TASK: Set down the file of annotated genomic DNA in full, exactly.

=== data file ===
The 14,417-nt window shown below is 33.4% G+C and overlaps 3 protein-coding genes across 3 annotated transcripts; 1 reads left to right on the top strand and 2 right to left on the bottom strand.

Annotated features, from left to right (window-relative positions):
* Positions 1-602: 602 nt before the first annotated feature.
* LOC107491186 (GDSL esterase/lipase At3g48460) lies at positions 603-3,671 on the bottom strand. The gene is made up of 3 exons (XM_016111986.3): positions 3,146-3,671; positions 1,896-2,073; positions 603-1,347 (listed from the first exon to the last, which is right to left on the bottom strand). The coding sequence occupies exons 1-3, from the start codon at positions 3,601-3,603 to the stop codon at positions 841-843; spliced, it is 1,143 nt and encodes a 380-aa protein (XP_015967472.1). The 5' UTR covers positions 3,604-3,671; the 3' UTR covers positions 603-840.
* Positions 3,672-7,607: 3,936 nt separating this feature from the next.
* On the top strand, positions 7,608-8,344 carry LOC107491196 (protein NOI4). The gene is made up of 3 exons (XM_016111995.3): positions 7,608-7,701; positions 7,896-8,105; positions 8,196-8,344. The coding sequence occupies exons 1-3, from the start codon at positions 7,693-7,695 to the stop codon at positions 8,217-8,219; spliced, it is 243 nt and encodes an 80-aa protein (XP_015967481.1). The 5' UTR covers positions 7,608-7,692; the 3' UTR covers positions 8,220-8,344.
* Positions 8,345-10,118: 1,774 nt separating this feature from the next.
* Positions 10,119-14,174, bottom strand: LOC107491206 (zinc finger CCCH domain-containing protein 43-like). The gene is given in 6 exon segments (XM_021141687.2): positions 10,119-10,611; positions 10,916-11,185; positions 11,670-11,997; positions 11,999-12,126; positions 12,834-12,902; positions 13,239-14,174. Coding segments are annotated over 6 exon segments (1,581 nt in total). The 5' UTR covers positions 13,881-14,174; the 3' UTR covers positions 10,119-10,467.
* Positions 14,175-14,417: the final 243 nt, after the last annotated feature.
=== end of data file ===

The 14,417-nt window shown below is 33.4% G+C and overlaps 3 protein-coding genes across 3 annotated transcripts; 1 reads left to right on the top strand and 2 right to left on the bottom strand.

Annotated features, from left to right (window-relative positions):
* Positions 1-602: 602 nt before the first annotated feature.
* LOC107491186 (GDSL esterase/lipase At3g48460) lies at positions 603-3,671 on the bottom strand. The gene is made up of 3 exons (XM_016111986.3): positions 3,146-3,671; positions 1,896-2,073; positions 603-1,347 (listed from the first exon to the last, which is right to left on the bottom strand). The coding sequence occupies exons 1-3, from the start codon at positions 3,601-3,603 to the stop codon at positions 841-843; spliced, it is 1,143 nt and encodes a 380-aa protein (XP_015967472.1). The 5' UTR covers positions 3,604-3,671; the 3' UTR covers positions 603-840.
* Positions 3,672-7,607: 3,936 nt separating this feature from the next.
* On the top strand, positions 7,608-8,344 carry LOC107491196 (protein NOI4). The gene is made up of 3 exons (XM_016111995.3): positions 7,608-7,701; positions 7,896-8,105; positions 8,196-8,344. The coding sequence occupies exons 1-3, from the start codon at positions 7,693-7,695 to the stop codon at positions 8,217-8,219; spliced, it is 243 nt and encodes an 80-aa protein (XP_015967481.1). The 5' UTR covers positions 7,608-7,692; the 3' UTR covers positions 8,220-8,344.
* Positions 8,345-10,118: 1,774 nt separating this feature from the next.
* Positions 10,119-14,174, bottom strand: LOC107491206 (zinc finger CCCH domain-containing protein 43-like). The gene is given in 6 exon segments (XM_021141687.2): positions 10,119-10,611; positions 10,916-11,185; positions 11,670-11,997; positions 11,999-12,126; positions 12,834-12,902; positions 13,239-14,174. Coding segments are annotated over 6 exon segments (1,581 nt in total). The 5' UTR covers positions 13,881-14,174; the 3' UTR covers positions 10,119-10,467.
* Positions 14,175-14,417: the final 243 nt, after the last annotated feature.